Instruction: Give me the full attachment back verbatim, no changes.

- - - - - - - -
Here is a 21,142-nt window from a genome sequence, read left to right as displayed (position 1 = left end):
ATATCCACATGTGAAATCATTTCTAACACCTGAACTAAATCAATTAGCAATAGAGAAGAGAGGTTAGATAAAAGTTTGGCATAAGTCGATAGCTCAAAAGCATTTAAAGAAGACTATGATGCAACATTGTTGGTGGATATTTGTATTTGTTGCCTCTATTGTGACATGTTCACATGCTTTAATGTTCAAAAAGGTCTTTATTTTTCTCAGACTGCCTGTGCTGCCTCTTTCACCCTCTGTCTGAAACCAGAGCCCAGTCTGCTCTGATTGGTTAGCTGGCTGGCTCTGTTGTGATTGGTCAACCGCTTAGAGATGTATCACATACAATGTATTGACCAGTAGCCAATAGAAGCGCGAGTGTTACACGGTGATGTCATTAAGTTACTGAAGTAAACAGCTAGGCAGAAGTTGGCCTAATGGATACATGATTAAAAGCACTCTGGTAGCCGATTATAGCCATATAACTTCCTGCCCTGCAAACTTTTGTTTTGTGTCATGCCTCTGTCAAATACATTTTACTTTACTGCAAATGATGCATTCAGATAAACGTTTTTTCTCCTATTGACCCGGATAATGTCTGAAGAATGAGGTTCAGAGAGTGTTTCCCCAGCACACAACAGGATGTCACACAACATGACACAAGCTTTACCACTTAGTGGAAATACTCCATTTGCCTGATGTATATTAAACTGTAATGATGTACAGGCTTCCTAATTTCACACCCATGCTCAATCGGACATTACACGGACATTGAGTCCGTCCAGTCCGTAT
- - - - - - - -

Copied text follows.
Here is a 21,142-nt window from a genome sequence, read left to right as displayed (position 1 = left end):
ATATCCACATGTGAAATCATTTCTAACACCTGAACTAAATCAATTAGCAATAGAGAAGAGAGGTTAGATAAAAGTTTGGCATAAGTCGATAGCTCAAAAGCATTTAAAGAAGACTATGATGCAACATTGTTGGTGGATATTTGTATTTGTTGCCTCTATTGTGACATGTTCACATGCTTTAATGTTCAAAAAGGTCTTTATTTTTCTCAGACTGCCTGTGCTGCCTCTTTCACCCTCTGTCTGAAACCAGAGCCCAGTCTGCTCTGATTGGTTAGCTGGCTGGCTCTGTTGTGATTGGTCAACCGCTTAGAGATGTATCACATACAATGTATTGACCAGTAGCCAATAGAAGCGCGAGTGTTACACGGTGATGTCATTAAGTTACTGAAGTAAACAGCTAGGCAGAAGTTGGCCTAATGGATACATGATTAAAAGCACTCTGGTAGCCGATTATAGCCATATAACTTCCTGCCCTGCAAACTTTTGTTTTGTGTCATGCCTCTGTCAAATACATTTTACTTTACTGCAAATGATGCATTCAGATAAACGTTTTTTCTCCTATTGACCCGGATAATGTCTGAAGAATGAGGTTCAGAGAGTGTTTCCCCAGCACACAACAGGATGTCACACAACATGACACAAGCTTTACCACTTAGTGGAAATACTCCATTTGCCTGATGTATATTAAACTGTAATGATGTACAGGCTTCCTAATTTCACACCCATGCTCAATCGGACATTACACGGACATTGAGTCCGTCCAGTCCGTAT